# Geostationary transfer orbit

Geostationary transfer orbit

A Geosynchronous Transfer Orbit or Geostationary Transfer Orbit (GTO) is a Hohmann transfer orbit around the Earth between a low Earth orbit (LEO) and a geosynchronous orbit (GEO). It is an ellipse where the perigee is a point on a LEO and the apogee has the same distance from the Earth as the GEO. The term Geostationary Transfer Orbit is more technically correct, but is not commonly used in the space industry.

Heavy Lift Launch Vehicles are the only rockets capable of moving heavier satellites into geostationary or geosynchronous orbits. The capability of achieving geostationary transfer orbit is critical to the placement of modern satellites.

After a typical launch the inclination of the LEO (the angle between the plane of the orbit and the plane of the equator) is determined by the latitude of the launch site and the direction of launch. The GTO typically inherits the same inclination. The inclination must be reduced to zero to obtain a geostationary orbit. Most of the delta-v ($Delta$V) for this inclination change is done at the GEO distance because that requires less energy than at LEO. This is because the required $Delta$V for a given inclination change $Delta i$ is directly proportional to orbit velocity $V$ which is lowest in its apogee. The required $Delta$V for an inclination change in either the ascending or descending Orbital node of the orbit is calculated as follows:

:$Delta V = 2 V sin frac\left\{Delta i\right\}\left\{2\right\}$

For a typical GTO with a semimajor axis of 24,582 km, the perigee velocity of a GTO is 9.88 km/s while the apogee velocity is at 1.64 km/s. Therefore it is most efficient to change inclination at GEO. However, note that in actual operation, the inclination change is combined with the orbital circularization (or "apogee kick") burn, and considerably less $Delta$V is required than the above calculation would imply.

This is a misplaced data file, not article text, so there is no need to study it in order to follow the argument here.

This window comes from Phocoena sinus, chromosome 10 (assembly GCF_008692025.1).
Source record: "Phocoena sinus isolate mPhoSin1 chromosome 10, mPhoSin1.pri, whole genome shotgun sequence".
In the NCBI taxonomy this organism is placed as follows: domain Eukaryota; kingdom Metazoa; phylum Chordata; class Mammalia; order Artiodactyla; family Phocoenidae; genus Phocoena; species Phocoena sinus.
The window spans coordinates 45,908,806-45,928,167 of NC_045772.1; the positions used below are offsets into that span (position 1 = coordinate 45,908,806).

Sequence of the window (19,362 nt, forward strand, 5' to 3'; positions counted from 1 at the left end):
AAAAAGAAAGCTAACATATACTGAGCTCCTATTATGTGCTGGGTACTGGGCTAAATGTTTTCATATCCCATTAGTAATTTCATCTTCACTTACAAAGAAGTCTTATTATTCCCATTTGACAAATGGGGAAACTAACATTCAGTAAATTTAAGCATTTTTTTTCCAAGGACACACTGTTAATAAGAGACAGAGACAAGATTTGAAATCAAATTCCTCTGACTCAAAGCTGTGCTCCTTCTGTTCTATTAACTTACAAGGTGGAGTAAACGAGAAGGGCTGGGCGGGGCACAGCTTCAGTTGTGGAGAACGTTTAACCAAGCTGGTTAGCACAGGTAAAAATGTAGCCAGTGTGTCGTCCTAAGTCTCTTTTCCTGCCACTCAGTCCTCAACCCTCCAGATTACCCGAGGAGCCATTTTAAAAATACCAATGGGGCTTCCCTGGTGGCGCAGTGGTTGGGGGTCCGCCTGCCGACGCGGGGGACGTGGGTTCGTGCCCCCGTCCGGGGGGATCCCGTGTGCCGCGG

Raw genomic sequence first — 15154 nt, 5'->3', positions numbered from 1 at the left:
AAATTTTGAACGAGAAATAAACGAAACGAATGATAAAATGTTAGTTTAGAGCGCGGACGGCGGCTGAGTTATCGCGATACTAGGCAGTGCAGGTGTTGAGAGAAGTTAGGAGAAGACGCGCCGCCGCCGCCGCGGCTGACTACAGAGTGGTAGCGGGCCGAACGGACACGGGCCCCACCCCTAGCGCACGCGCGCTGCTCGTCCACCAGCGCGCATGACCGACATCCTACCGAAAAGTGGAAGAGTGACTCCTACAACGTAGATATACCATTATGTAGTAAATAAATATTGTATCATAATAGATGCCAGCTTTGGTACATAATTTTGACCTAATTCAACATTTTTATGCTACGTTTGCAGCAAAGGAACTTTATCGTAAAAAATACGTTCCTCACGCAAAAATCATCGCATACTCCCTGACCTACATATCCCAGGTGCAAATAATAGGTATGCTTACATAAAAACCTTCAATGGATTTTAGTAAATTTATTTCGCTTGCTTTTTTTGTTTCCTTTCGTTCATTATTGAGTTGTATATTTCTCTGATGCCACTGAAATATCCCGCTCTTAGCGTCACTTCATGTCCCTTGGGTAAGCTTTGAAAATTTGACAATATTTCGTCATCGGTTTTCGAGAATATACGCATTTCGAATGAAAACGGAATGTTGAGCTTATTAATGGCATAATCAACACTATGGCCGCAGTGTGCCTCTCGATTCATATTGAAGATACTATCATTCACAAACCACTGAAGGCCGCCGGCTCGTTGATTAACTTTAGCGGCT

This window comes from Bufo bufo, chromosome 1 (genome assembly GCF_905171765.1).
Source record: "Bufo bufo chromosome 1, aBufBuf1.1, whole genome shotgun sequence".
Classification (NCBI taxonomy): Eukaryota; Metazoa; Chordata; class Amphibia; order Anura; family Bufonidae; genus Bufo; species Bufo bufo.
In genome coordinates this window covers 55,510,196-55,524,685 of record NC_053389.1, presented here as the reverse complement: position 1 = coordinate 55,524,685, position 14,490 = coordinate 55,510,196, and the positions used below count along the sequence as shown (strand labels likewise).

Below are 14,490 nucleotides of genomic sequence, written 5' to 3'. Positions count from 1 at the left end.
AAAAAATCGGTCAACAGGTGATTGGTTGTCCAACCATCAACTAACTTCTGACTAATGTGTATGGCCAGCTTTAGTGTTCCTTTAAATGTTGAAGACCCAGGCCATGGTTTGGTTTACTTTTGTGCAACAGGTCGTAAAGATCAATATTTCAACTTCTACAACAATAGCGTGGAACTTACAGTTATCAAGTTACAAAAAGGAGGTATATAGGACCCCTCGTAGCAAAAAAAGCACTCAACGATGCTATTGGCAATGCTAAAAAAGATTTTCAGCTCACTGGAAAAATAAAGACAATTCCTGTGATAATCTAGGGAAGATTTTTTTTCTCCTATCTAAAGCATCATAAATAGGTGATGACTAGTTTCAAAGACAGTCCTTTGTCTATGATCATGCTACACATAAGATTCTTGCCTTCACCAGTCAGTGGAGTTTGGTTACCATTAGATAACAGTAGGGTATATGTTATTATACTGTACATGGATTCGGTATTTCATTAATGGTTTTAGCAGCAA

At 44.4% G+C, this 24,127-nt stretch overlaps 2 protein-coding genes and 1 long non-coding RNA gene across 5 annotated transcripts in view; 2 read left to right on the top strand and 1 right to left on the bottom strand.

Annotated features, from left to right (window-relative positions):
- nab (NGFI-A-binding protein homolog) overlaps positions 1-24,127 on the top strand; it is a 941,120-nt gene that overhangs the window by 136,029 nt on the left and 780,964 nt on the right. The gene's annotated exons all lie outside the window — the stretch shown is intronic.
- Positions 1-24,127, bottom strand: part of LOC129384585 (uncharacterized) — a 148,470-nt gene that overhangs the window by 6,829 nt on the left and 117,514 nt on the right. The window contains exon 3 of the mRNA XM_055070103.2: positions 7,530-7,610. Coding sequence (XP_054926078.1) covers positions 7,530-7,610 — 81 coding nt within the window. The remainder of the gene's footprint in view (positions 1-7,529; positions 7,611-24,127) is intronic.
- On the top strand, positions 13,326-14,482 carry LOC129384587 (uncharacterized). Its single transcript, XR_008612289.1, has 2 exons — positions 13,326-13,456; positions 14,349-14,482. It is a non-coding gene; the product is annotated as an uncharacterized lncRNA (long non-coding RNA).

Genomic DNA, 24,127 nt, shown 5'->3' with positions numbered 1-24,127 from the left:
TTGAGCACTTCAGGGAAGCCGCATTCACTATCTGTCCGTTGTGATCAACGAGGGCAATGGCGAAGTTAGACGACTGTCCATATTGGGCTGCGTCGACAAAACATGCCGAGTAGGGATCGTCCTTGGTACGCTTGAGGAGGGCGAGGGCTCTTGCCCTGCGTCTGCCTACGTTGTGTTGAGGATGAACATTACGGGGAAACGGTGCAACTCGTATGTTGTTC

A launch vehicle can move from LEO to GTO by firing a rocket at a tangent to the LEO to increase its velocity "perigee kick" burn). Typically the upper stage of the vehicle has this function. The GTO then cycles between a perigee tangent to LEO and an apogee tangent to a geosynchronous orbit at the equator. At the point where the orbit intersects the desired orbit, the rocket can conduct an "apogee-kick" burn to insert itself into orbit, simultaneously correcting its inclination to achieve a geostationary position 35,792 kilometers (22,240 miles) over a specific spot on the equator. It is usually the satellite itself that performs the apogee kick burn into geostationary orbit. Therefore the capacity of a rocket which can launch various satellites is often quoted in terms of separated spacecraft mass to GTO rather than spacecraft mass to GEO. Alternatively the rocket may have the option to perform the boost for insertion into GEO itself. This saves the satellite's fuel, but considerably reduces the separated spacecraft mass capacity.

For example, the capacity (separated spacecraft mass) of the Delta IV Heavy:
*GTO 12 757 kg (185 km x 35,786 km at 27.0 deg inclination), theoretically more than any other currently available launch vehicle (has not flown with such a payload yet)
*GEO 6 276 kg

Insertion into geostationary orbit is typically performed at the orbital nodes (usually the ascending node). This is because most launch sites from which launches into a GTO are performed are located on the northern hemisphere.

The preceeding discussion has primarily focused on the case where the transfer between LEO and GEO is done with a single intermediate transfer orbit. More complicated trajectories are sometimes used. For example, the Proton M uses a set of four intermediate orbits, requiring five rocket firings, to place a satellite into GEO from the high-inclination site of Baikonur Cosmodrome, in Kazakhstan. [ [http://www.ilslaunch.com/assets/pdf/NIMIQ-4-MO.pdf] ]

Transfer Stage

In most cases, the spent upper stages of launch vehicles are left behind in the GTO (some are occasionally left in GEO, like the Proton Block DM). If the perigee of the GTO is chosen to be low enough to make atmospheric drag quickly decrease apogee altitude, the upper stage will be no collision threat to the satellites in the geostationary ring. Eventually, it will reenter the atmosphere of the Earth. Most upper stages that are used to bring payloads to a GTO are designed to meet this requirement.

ee also

* Astrodynamics
* List of orbits

References

Wikimedia Foundation. 2010.

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